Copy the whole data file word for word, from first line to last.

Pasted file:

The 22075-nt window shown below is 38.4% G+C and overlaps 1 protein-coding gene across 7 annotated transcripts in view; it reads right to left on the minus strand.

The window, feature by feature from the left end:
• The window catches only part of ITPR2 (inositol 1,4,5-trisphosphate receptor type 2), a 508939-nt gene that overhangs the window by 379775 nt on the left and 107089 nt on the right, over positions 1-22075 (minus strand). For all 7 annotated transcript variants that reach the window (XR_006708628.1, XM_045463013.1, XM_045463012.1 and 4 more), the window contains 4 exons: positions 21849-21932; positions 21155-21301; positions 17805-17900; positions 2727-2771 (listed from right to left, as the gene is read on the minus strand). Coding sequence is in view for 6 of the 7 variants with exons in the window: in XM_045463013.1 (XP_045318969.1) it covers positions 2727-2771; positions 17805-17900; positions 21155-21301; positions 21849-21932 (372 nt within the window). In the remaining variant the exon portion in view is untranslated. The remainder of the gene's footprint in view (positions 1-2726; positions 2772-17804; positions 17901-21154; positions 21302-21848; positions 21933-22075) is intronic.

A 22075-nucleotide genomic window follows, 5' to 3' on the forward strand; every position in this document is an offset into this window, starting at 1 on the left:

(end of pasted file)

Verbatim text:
The 22075-nt window shown below is 38.4% G+C and overlaps 1 protein-coding gene across 7 annotated transcripts in view; it reads right to left on the minus strand.

The window, feature by feature from the left end:
• The window catches only part of ITPR2 (inositol 1,4,5-trisphosphate receptor type 2), a 508939-nt gene that overhangs the window by 379775 nt on the left and 107089 nt on the right, over positions 1-22075 (minus strand). For all 7 annotated transcript variants that reach the window (XR_006708628.1, XM_045463013.1, XM_045463012.1 and 4 more), the window contains 4 exons: positions 21849-21932; positions 21155-21301; positions 17805-17900; positions 2727-2771 (listed from right to left, as the gene is read on the minus strand). Coding sequence is in view for 6 of the 7 variants with exons in the window: in XM_045463013.1 (XP_045318969.1) it covers positions 2727-2771; positions 17805-17900; positions 21155-21301; positions 21849-21932 (372 nt within the window). In the remaining variant the exon portion in view is untranslated. The remainder of the gene's footprint in view (positions 1-2726; positions 2772-17804; positions 17901-21154; positions 21302-21848; positions 21933-22075) is intronic.

A 22075-nucleotide genomic window follows, 5' to 3' on the forward strand; every position in this document is an offset into this window, starting at 1 on the left: